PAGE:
Social media’s filter goes beyond photos


Aliyah Wachob

Sophomore William Yonts scrolls down his Facebook feed. Many advertisements, targeted directly to him, appear.

Someone scrolls down their news feed and they come across the same article four or five times. The same article has been shared by most of their friends. It’s like nothing else exists.

They’re in a filter bubble, a microcosm of information determined by the social media site’s newsfeed algorithm. These algorithms often reorganize people’s feed based on how someone has interacted with the site before: if someone has liked a lot of cat photos, it’ll put cats at the top of their feed.

“Your filter bubble is your own personal, unique universe of information that you live in online. And what’s in your filter bubble depends on who you are and it depends on what you do,” said internet activist Eli Pariser in his 2011 Ted Talk. “But, the thing is that you don’t see decide what gets in. And more importantly, you don’t see what gets edited out.”

Social media sites use a variety of algorithms to customize the content and order of people’s newsfeed. They are often based on what someone has liked and commented on. However, this practice often hides content that one may disagree with, creating a bubble of posts and advertisements that are tailored to their tastes.

This is known as a filter bubble, as coined by Pariser. By nature, filter bubbles only reflect someone’s own interests. Because of this, their timeline often inaccurately represents the real world.

Although this experience can change from person to person and network to network, many people have noticed some sort of rearranging going on. According to Facebook’s ad targeting policy, advertisers can target audiences based on location, gender, and even age.  

“I use social media to talk to people, and sometimes for news,” said sophomore Yarah Meijer. “It doesn’t seem to be targeted.”

Although some may not realize it, there are a wide variety of factors that are used to filter someone’s timeline, according to Facebook and Twitter’s newsfeed algorithm policies. In addition to targeting based on characteristics about the user, advertisements and content are determined from previous articles someone has clicked, as well as those of their followers.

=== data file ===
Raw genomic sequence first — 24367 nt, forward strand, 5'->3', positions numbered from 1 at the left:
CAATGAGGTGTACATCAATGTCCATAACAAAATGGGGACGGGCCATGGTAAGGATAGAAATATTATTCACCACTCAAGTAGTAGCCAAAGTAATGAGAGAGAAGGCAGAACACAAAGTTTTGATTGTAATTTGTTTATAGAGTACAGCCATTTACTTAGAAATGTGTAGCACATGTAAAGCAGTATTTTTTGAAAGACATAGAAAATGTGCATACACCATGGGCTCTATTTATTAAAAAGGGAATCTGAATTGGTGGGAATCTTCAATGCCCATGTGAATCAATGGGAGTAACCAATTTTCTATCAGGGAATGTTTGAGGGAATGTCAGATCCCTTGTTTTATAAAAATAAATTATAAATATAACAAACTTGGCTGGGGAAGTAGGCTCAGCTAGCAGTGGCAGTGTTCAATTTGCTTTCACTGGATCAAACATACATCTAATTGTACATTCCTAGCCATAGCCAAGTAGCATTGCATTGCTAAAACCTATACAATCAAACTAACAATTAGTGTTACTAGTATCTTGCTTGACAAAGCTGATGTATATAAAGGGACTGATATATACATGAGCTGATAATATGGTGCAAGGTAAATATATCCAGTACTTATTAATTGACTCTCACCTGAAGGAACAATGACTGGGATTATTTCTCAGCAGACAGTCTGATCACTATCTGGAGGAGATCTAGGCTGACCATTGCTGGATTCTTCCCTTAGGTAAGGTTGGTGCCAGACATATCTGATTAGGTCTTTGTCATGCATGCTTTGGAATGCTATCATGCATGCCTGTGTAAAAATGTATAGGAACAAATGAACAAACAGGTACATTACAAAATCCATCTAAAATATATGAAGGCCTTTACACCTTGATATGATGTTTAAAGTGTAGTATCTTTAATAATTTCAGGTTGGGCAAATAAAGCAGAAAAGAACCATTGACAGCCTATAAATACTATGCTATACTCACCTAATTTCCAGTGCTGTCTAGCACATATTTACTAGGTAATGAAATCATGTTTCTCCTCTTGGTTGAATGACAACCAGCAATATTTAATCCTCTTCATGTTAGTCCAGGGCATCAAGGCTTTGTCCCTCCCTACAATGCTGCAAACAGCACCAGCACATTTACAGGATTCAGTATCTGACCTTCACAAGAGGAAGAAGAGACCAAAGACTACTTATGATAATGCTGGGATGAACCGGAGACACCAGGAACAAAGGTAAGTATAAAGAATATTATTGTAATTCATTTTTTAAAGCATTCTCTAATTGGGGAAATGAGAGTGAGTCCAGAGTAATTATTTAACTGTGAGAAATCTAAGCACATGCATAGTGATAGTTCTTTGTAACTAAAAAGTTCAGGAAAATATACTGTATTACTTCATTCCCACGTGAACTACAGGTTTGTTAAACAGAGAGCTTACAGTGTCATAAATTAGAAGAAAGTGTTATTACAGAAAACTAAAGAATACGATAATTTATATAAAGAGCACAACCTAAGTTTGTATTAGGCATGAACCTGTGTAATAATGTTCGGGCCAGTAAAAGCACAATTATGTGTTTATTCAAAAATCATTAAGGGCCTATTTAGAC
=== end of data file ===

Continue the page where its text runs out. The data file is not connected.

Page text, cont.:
When it comes to politics, this can skew the bias of news one sees in their newsfeed. Articles and advertisements that are biased against a particular group of people such as a certain political party can increase tensions. 

“A lot of the people I follow tend to be on the liberal side, so they’re Democrats and they usually say derogatory things about Republicans,” said sophomore Marina Gasparini. “[On] accounts that are similar to Snapchat, people are open about political views. But [sites like] Instagram are more permanent so they’re not as straightforward,” Gasparini said.  

Often times, this echo chamber of sorts can lead to the spread of misinformation. Critics say that social media networks are to blame for this. Recently, Facebook has come under fire because of its policies allowing fake news to be spread easily on the site, according to The New York Times.

Critics claimed that inaccurate articles misled voters and may have influenced the outcome of the election. Facebook responded by changing their Audience Network policy, clarifying their stance on fake news. This has left some wondering how far Facebook will go in curbing fake news stories.

“The Onion, which is clearly satire, shouldn’t be filtered out,” said sophomore William Yonts. “But click bait articles or lies should be because Facebook is how a lot of people find out about the world.”

According to the Pew Research Center, 66 percent of Facebook’s users get their news on the site. Because so many people rely on Facebook for news, the ripple effect of fake news combined with personalized news feeds could have significant implications on how media is consumed.

One person may share a falsified article on Facebook, which, because of Facebook’s timeline algorithm, turns up at the top of their followers’ feeds. Those people re-share the inaccurate information and soon there is a sizable community of misinformed citizens. Right now, the networks themselves aren’t doing enough to curb this. If the social media networks won’t do it themselves, it’s up to the users to verify the content of the news that is shared.

“So if algorithms are going to curate the world for us, if they’re going to decide what we get to see and what we don’t get to see, then we need to make sure that they’re not just keyed to relevance,” Pariser said. “We need to make sure that they also show us things that are uncomfortable or challenging or important.”